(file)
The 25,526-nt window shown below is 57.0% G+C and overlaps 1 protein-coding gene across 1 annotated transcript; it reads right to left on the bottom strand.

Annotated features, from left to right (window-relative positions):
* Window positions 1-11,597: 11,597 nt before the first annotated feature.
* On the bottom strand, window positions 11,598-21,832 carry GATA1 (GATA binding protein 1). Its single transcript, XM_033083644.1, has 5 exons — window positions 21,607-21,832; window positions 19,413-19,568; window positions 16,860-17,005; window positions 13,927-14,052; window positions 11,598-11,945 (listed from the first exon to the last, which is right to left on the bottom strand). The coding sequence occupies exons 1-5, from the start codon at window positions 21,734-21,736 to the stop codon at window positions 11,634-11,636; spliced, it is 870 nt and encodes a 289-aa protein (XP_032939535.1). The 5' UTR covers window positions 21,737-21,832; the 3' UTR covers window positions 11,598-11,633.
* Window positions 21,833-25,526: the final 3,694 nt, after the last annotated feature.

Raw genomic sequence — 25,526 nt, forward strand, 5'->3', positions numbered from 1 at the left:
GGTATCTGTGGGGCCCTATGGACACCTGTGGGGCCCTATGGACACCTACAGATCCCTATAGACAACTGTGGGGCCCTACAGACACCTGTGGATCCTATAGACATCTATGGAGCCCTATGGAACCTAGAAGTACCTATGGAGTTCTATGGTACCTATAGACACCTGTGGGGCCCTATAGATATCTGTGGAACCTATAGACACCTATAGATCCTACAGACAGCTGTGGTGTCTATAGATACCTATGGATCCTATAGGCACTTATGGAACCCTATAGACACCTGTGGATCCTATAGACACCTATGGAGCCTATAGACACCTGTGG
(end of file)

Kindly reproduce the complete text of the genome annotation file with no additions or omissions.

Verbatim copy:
The 25,526-nt window shown below is 57.0% G+C and overlaps 1 protein-coding gene across 1 annotated transcript; it reads right to left on the bottom strand.

Annotated features, from left to right (window-relative positions):
* Window positions 1-11,597: 11,597 nt before the first annotated feature.
* On the bottom strand, window positions 11,598-21,832 carry GATA1 (GATA binding protein 1). Its single transcript, XM_033083644.1, has 5 exons — window positions 21,607-21,832; window positions 19,413-19,568; window positions 16,860-17,005; window positions 13,927-14,052; window positions 11,598-11,945 (listed from the first exon to the last, which is right to left on the bottom strand). The coding sequence occupies exons 1-5, from the start codon at window positions 21,734-21,736 to the stop codon at window positions 11,634-11,636; spliced, it is 870 nt and encodes a 289-aa protein (XP_032939535.1). The 5' UTR covers window positions 21,737-21,832; the 3' UTR covers window positions 11,598-11,633.
* Window positions 21,833-25,526: the final 3,694 nt, after the last annotated feature.

Raw genomic sequence — 25,526 nt, forward strand, 5'->3', positions numbered from 1 at the left:
GGTATCTGTGGGGCCCTATGGACACCTGTGGGGCCCTATGGACACCTACAGATCCCTATAGACAACTGTGGGGCCCTACAGACACCTGTGGATCCTATAGACATCTATGGAGCCCTATGGAACCTAGAAGTACCTATGGAGTTCTATGGTACCTATAGACACCTGTGGGGCCCTATAGATATCTGTGGAACCTATAGACACCTATAGATCCTACAGACAGCTGTGGTGTCTATAGATACCTATGGATCCTATAGGCACTTATGGAACCCTATAGACACCTGTGGATCCTATAGACACCTATGGAGCCTATAGACACCTGTGG